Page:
Disaster recovery plans gain traction in the cloud
Midmarket companies’ disaster recovery plans are heading into the cloud. An informal survey by Forrester Research of its SMB customers showed that 12% to 15% are using online backup services.
“Since [the cloud providers] have the data and system images hosted for you, they will recover you at their site on virtual sites now, for some time,” said Forrester analyst Stephanie Balaouras.
SMBs are backing up desktops, servers and storage in the cloud. This is the first time many of the companies have had any type of disaster recovery plan, for desktops in particular, she said.
Based on a report titled “How the Cloud Will Transform Disaster Recovery Services,” Balaouras outlines some of the benefits and costs of disaster recovery plans in the cloud:
• Pricing is transparent and subscription-based. Pricing includes all the software, infrastructure and services to deliver the solution. You are typically charged per gigabyte of data, per server, or for a combination of the two. The only cost not included is the cost of network connectivity. You pay for only the servers you want to protect.
• Deployment is fast and easy. Most of the recovery configuration can be done online, because there’s no need to reserve identical hardware, set up proprietary links or negotiate your specific SLA. Since the backup is to virtual volumes and servers, you simply have to ensure that the right virtualization layers are in use. However, these services are typically limited to your x86 server environments.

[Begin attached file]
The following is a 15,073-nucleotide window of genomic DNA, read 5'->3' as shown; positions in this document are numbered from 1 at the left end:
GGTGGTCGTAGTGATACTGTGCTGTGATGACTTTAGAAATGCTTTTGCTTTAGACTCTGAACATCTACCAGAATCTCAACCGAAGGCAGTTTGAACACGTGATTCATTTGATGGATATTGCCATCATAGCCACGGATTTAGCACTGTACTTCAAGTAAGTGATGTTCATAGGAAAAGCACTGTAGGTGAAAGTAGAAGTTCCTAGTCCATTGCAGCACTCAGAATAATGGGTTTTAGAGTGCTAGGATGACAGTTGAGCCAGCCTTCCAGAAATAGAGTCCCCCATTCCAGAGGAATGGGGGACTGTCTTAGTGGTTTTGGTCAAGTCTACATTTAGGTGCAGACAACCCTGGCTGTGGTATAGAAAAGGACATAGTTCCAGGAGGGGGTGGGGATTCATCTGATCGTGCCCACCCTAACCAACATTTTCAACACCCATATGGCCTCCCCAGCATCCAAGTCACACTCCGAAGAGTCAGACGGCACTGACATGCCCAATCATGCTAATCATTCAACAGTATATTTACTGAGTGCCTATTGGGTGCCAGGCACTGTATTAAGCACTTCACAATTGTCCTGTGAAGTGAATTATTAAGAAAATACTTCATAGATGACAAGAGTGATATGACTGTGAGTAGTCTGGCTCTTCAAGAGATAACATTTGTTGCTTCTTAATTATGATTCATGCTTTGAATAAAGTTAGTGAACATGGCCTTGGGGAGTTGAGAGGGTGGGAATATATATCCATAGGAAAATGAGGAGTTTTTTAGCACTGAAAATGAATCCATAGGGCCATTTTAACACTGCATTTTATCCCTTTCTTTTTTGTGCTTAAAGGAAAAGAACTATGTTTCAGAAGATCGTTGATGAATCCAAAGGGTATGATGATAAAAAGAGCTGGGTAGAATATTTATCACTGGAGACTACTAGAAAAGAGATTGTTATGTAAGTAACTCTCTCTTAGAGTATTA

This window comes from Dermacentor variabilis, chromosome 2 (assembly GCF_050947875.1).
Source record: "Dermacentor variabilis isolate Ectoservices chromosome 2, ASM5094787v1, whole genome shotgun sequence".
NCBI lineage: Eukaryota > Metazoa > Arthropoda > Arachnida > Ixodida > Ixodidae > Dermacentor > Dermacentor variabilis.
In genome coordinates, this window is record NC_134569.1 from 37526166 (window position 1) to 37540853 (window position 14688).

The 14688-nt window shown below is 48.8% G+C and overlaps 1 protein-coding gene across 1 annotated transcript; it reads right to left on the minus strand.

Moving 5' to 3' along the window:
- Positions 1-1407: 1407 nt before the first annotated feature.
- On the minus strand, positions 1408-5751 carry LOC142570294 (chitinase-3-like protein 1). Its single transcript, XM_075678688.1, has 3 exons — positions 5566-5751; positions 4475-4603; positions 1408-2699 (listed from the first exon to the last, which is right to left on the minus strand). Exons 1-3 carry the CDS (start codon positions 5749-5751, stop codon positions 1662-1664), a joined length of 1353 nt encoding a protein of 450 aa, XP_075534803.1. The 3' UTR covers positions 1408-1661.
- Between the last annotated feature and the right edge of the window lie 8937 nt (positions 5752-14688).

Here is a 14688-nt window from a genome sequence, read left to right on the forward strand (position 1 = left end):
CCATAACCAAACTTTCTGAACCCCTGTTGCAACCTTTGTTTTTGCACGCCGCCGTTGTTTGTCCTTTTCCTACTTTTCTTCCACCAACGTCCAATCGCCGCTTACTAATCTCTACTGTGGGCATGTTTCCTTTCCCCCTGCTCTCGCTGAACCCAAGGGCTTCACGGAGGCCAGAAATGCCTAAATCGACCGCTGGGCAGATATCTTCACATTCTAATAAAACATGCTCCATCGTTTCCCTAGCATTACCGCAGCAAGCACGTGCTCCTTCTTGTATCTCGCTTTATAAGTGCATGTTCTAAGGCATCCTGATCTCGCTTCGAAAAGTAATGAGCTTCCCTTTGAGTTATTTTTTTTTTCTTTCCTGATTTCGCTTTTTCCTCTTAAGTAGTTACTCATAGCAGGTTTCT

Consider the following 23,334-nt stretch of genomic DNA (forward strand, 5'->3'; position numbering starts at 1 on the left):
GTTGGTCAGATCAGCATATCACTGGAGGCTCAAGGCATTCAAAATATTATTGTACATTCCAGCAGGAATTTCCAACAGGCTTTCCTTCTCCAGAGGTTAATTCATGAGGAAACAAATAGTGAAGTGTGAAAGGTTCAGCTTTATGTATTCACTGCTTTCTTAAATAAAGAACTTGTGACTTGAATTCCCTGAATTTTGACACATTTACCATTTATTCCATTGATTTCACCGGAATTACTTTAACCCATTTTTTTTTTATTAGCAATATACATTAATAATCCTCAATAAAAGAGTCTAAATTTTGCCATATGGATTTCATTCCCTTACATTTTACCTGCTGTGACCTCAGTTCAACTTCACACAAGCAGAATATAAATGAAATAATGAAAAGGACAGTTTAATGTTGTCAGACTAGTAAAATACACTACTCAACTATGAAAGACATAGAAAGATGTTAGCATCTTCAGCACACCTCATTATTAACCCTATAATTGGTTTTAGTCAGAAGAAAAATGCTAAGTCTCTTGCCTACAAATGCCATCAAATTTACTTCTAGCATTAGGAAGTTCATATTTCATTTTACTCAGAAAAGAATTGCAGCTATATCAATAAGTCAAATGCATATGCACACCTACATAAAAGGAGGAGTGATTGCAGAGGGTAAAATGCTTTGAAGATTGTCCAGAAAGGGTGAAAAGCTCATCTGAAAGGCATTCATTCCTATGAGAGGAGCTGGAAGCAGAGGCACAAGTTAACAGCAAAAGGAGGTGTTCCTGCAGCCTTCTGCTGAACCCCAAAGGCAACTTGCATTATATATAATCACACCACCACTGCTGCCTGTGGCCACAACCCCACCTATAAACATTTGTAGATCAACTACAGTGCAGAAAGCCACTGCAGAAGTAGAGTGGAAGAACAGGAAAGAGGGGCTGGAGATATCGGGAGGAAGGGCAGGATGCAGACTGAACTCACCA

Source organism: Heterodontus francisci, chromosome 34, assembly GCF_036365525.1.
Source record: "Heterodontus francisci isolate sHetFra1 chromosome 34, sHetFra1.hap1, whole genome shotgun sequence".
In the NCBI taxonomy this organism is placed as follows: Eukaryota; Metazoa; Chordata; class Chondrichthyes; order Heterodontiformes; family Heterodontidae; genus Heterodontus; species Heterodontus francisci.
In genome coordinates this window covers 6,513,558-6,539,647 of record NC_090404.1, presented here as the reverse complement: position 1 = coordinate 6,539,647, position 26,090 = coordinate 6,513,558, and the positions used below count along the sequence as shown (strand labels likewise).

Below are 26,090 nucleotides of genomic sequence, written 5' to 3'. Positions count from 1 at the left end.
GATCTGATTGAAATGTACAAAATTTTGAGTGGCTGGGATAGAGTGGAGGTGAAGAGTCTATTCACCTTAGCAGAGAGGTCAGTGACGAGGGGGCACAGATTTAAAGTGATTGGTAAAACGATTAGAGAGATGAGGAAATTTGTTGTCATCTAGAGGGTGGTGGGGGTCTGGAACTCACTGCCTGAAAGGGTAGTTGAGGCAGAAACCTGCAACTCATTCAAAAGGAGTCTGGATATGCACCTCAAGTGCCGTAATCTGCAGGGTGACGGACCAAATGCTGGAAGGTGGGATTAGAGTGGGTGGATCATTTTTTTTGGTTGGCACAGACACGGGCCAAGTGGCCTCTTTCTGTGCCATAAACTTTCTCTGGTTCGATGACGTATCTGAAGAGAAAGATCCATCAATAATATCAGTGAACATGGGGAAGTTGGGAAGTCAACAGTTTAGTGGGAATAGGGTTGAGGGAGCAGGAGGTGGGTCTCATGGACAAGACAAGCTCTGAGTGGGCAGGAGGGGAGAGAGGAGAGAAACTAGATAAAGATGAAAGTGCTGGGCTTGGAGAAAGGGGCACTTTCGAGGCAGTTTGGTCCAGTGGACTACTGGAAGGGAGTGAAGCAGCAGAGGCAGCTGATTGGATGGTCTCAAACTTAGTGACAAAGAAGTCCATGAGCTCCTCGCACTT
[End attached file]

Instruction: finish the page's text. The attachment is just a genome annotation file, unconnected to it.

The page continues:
• Oversubscription risk is minimized. In traditional DR services, the provider subscribes several clients to the same IT resources, closely manages the oversubscription ratio and avoids subscribing clients from the same region to the same equipment. But there’s a chance that multiple, simultaneous disasters will be declared, in which case you won’t get access to the IT equipment you’ve spent thousands of dollars a month holding in reserve. While the same can still be true with cloud DR services, the risk is minimized because far more customers can be packed onto the same physical IT infrastructure.
• The penalty for rehearsing is reduced. What good is a DR plan if you don’t rehearse it to make sure it works? Traditional DR service providers recognize this but have to schedule rehearsals, reserve equipment and often be on call for you during the rehearsal. All this prep costs money and is typically above and beyond the DR services contract. With cloud DR services, there’s usually minimal or no prep required, allowing you to rehearse more easily and at much lower cost.
SMBs aren’t giving up all their data. Many are still backing up data locally and using cloud providers as a storage vault. If anything, the cloud is another tool that SMBs can use to cut costs and form the basis of a disaster recovery plan. For more advice on DR strategies, check out our guide on developing a DR plan.